Year Of Release: 1974
Even better. What I like about Celtic folk is that these old Gaulish bards were so dang creative - they didn't just take one or two simple melodies and stick tons of different lyrics on them, they were really skilled in establishing all kinds of various patterns and moods. And dang it, seems that for Clannad II the band had selected the cream of the cream of traditional Celtic tunes. Yeah, I know the language barrier is the language barrier, but I don't give a damn about no language barrier when we have to deal with such amazingly catchy tunes as 'Dheanainn Sugradh' and 'Teidhir Abhaile Riu'. One might say that their catchiness is exclusively due to the monotonous, shockingly repetitive choruses, but repetitive choruses are an obligatory element in most folk ballads, and complaining about that would be similar to complaining about how reading is bad for one's health because it overstrains one's eyes. Personally, I find the melody of 'Teidhir Abhaile Riu' ('Go Home With You') stuck in my head all the time, and that certainly means something.But that's just one side of the story. (Oh, by the way, 'Dheanainn Sugradh' has some drumming on it - geez, what an innovation). This album also has two of the most beautiful ballads ever recorded by the band, 'Coinleach Ghlas An Fhomhair' ('The Green Stubble-Field Of Autumn') and 'Chuaigh Me Na Rosann'. The former is nostalgic and introspective in its essence, the latter is a deeply desperate and moving dirgey kind of song that truly gives me creeps - that's why I nver really tried to find its translation in the Internet. These two songs are the very essence of gorgeousness, and therefore their charm is unexplainable until you actually got to hear 'em. They are the perfect material for trying to analyse the profound relation between the external side of music and the inner feelings - everything is stripped down, just an acoustic and Maire singing, with an occasional flute joining in the mix to perform a brief solo part, and yet, the spectrum of feelings ranges from majesty to beauty to serenity to chastity to... well, whatever. It's not that Celtic music is without its flaws, of course - the diversity is still limited by a number of factors, like, for instance, the fact that the melody of 'An Gabhar Ban' ('The White Goat') is more or less the same as the one in 'Teidhir Abhaile Riu', just in a different key. And when it comes to discussing such an instrumental as 'Rince Briotanach', I'm very much puzzled as to whether it's an example of sancta simplicitas or just a case of a very simple nursery-style melody played over and over in a kinda dumb way. More probable is the former, because on second listen, the melody is not as simple as it was on the first. There's still a bit of filler left, too, although I must say that Clannad II is far more secure in that respect than its predecessor: nearly every song has at least something to say, except for maybe a couple weaker instrumentals. Well, 'By Chance It Was', which is the only case of singing in English here, is also the least impressive number, with a very rudimentary and generic melody. I know - it must have been an intentional provocation. Hmm, any chance of proving that Clannad supported the Republican Army of Ireland? I'm also not terribly impressed with Maire's accappella singing on 'Gaoth Barra Na dTonn'. Okay, so she can sing on key without instrumental backing. So can most other talented female (and male) vocalists in this world. What's the point? But forget it; I just wanted to explain why I stole away one star in this review. Essentially, Clannad II is one of the band's highest points and an essential purchase for anybody even remotely interested in that kind of Celtic folk which is authentic, artistic and commercial at the same time. (By 'commercial' I mean 'accessible to the general public', of course - the record probably didn't ever see the light of day outside Ireland on its release). And to think of the stimulus it gives you for bettering your Gaelic! Sure beats Tolkien in that respect.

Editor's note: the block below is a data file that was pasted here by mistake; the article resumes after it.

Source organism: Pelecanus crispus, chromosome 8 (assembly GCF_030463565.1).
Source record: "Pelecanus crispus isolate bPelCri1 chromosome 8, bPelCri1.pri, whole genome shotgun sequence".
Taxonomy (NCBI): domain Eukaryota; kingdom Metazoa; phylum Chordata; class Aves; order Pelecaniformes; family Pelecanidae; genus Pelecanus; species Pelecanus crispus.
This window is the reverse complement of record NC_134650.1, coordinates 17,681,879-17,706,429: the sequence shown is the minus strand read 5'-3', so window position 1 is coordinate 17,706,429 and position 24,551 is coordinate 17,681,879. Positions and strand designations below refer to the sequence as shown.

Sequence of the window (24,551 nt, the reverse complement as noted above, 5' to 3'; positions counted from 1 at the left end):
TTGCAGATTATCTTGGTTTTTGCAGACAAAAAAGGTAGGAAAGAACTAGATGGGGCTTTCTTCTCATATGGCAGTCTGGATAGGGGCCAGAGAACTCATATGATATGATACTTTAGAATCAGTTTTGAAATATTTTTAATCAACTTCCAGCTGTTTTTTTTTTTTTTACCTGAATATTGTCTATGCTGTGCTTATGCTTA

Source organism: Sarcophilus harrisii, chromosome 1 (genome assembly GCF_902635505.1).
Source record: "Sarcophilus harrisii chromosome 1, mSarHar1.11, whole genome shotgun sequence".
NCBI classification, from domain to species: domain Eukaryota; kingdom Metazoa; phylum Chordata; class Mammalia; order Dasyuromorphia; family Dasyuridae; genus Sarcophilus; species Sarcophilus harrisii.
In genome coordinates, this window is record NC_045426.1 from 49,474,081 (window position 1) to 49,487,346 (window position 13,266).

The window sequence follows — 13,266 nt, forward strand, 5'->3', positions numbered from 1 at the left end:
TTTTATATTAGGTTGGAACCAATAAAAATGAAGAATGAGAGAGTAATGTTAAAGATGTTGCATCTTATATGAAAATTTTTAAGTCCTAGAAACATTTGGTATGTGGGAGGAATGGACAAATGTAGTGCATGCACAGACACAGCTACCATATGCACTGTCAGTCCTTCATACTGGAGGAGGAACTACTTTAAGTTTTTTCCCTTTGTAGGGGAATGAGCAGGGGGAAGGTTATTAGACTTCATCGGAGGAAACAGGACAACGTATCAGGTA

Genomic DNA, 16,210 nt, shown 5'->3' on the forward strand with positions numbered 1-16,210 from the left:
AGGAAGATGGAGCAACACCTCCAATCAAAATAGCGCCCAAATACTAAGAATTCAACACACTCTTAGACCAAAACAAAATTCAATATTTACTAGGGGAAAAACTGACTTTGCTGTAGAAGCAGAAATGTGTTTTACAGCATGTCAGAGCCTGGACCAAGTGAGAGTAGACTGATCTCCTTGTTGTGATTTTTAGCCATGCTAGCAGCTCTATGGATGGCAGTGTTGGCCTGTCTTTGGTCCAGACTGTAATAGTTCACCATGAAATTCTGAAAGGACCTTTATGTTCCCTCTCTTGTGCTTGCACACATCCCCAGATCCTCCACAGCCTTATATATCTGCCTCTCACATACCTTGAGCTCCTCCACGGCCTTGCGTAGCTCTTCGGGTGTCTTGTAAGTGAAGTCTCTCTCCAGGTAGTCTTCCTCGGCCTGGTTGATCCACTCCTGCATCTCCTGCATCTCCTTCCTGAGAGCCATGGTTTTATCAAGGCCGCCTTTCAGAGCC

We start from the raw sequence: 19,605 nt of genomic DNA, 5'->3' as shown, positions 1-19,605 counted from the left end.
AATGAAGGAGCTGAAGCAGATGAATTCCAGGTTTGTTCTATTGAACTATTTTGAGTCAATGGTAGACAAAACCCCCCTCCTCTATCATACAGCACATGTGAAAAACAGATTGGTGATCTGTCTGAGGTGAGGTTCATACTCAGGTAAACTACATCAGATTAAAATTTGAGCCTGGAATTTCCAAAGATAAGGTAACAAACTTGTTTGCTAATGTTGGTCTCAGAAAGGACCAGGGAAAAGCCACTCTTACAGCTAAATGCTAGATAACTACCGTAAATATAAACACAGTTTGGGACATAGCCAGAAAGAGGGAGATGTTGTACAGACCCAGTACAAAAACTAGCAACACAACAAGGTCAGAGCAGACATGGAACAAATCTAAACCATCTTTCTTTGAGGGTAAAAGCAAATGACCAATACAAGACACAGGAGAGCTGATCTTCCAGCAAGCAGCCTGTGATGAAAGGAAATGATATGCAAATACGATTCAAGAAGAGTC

READER COMMENTS SECTION
Year Of Release: 1976